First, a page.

Choosing between Professional Goals and Personal Goals
The following is an excerpt from my upcoming book of business advice for millennials, How to Be a Badass Cubicle Dweller.
And bam! Just like that, I laid to rest the professional goal I’d been running after for over 25 years—Senior Executive Service within the Department of Defense. Literally overnight after meeting with my mentor, I was done with it and sure of it. No qualms, no regrets. I wouldn’t have believed it when I awoke that morning but by the next sunrise, I was positive that my ultimate career goal was not what I wanted to do with the rest of my life. I couldn’t have been more surprised.
My last deliverable for Air War College—which I needed for future promotions—was a 9-page paper that detailed my leadership philosophy and my personal development plan for my Joint Strategic Leadership class. When I met with my mentor, he gently pointed out something I’ve known since I was an intern: my philosophy does not fit within the sometimes oppressive bureaucracy (my words, not his) of my chosen career field. Not only that, but my philosophy also doesn’t fit within the rigid structure of the Air Force. Maybe not the Department of Defense. Maybe not even the Federal Government.
But I’ve always known this–that how I see the world does not fit neatly or sometimes at all within the pre-ordained boxes. I’ve always been outside the box, long before and long after “outside the box” was popular. I’ve taken the hard road, caring about the mission and about the people when it would’ve been easier to fall in line and just do my job and remember that it’s “just a job.” I’ve spent my entire career swimming upstream, being creative, being innovative, being unappreciated for it by most and grateful for it by a few. The few have been worth it. For the badass cubicle dweller, “just a job” is never the norm.
My mentor was just pointing out what I’ve always known: that I chose a career field where I have never fit in. Got it. Tell me something I don’t know!
Then we talked about my near, mid, and long-term goals, both personally and professionally, and he pointed out that they were at odds. Again, nothing I didn’t already know. The Lorna Dichotomy. I’m used to that. And yet, I’d never looked at it in the way he suggested.
I’ve always been the quintessential planner but for the last year or two, I’ve been at a crossroads. Do I pursue this job or that one? Do I move from my current assignment? Do I try for a rare local promotion or head to D.C.? Do I career-broaden into another field that I’m not so much interested in as I just don’t know where else to go if I don’t leave the geographical area? Do I move far away from my kids? From my elderly mom? Do I take a huge loss on my house and sell it to move before high-dollar repairs are done? Do I leave behind my closest friends? Do I take a bigger, better job with the Federal Government and have even less time for my writing career and relationships? Do I as an introvert pack up my stuff and move, alone, to a new place where I know no one and start over?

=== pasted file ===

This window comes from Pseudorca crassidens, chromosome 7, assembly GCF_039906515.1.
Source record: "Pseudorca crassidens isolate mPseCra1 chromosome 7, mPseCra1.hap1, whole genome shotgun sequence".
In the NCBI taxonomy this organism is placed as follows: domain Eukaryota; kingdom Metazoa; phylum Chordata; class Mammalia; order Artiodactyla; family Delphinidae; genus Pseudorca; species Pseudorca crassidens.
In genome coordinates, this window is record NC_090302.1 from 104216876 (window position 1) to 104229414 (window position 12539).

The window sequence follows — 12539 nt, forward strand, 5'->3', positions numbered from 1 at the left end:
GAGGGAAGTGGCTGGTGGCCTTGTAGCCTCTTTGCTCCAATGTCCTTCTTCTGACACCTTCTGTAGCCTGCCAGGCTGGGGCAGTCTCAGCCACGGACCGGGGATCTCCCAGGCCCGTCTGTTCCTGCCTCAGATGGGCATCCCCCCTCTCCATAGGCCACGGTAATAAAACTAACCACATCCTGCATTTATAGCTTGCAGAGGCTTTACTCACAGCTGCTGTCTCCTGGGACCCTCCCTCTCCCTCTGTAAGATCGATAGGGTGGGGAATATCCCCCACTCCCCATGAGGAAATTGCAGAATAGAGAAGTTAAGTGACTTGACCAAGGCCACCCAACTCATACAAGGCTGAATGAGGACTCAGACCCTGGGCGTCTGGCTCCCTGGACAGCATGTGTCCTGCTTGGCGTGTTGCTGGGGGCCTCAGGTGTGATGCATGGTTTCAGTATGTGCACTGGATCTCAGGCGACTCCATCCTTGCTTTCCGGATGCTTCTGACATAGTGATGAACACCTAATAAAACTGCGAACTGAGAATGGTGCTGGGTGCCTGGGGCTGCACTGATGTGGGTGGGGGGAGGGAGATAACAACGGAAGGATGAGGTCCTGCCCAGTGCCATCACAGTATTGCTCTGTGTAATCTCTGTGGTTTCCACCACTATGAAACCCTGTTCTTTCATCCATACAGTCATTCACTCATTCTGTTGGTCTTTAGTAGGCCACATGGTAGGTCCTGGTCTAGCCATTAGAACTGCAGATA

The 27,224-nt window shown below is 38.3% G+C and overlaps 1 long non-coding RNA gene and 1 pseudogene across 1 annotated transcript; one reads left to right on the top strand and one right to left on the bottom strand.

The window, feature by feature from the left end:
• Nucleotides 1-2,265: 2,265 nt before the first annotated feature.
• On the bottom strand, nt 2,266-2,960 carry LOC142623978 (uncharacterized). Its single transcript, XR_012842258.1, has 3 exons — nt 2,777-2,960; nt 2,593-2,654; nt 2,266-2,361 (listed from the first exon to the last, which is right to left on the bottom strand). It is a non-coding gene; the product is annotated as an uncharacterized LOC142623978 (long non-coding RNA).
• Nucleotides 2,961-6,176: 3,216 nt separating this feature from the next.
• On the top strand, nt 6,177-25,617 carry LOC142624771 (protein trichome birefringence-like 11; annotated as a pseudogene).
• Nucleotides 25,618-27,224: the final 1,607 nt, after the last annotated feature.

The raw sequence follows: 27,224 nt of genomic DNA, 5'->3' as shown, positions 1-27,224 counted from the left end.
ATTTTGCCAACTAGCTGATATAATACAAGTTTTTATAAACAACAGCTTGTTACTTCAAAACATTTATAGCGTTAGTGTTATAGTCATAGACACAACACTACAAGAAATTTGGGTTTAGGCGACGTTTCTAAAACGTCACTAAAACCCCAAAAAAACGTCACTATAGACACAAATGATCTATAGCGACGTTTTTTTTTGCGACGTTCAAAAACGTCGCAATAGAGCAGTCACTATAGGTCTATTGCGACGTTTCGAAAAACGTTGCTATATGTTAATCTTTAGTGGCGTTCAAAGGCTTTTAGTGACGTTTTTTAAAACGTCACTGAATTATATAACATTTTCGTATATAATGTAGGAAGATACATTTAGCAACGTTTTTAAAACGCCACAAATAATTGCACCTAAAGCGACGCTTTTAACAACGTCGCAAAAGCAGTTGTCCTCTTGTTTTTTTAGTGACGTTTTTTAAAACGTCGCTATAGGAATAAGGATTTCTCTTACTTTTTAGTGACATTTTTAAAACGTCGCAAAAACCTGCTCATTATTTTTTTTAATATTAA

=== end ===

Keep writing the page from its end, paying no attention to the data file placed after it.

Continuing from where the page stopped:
I’ve always been able to see down the road and plod determinedly toward my goals. They were closer when I was younger—SES before 40!, my best friend and I used to say as interns. She moved to D.C. before she was 30, and made it, as did others of our group who were willing to move with or without family. I didn’t leave and took the longer route, staying consistently two to three grades behind my friends who were mobile. But my then-husband and I made a conscious decision to raise our kids in a nice small town where he was a banker and that my career was slightly—and later significantly–secondary to his. I pined for my delayed goal, but it was still looming large in the distance. When we divorced, I put my SES goal on the backburner and took less sexy assignments so I could keep custody of my kids. When custody was no longer a problem and I was free to move for a better job, I was in a relationship that never bore the promised fruit of commitment, and then…and then I was ready to leave and hotly pursue my prestigious career-long goal I’d put on hold for family reasons when a contractor damaged my house, making it financially painful to leave. In fact, that’s when I hit the feeling of being at a crossroads on so many levels and unable to see my direction beyond a few months. For the first time ever, I had no idea what the future held. The goals were still out there but everything around them was suddenly nebulous and I no longer knew how to get there.
I’ve made a habit of knowing when everything has lined up and then making a definitive move. I may not make a decision until everything is in alignment, but when it’s in alignment, I won’t let it pass. It’s part of my philosophy and decision-making guidance systems that says if it’s not a hell yes, then it’s a hell no. The evening after my mentor pointed out that my personal and professional goals were star-crossed, everything fell into place and that night I took my SES goal off the table in favor of transitioning to what I want–what I really, really want–in a way that was clear and that I’d either never seen or never allowed myself to see.
I was born with what some call “writer’s blood.” We can’t help it. We bleed words. We breathe words. Whether they sell or not or whether they are popular or not. We’re born with it, we die with it. I recall telling stories as young as three years old and writing “novels” in elementary school, for which I was inexplicably punished. By the time I was in my twenties, I decided to take the plunge and finish my first novel, lest I one day find myself in an old folks’ home still talking about writing a novel one day “when I get around to it.” That began my parallel career.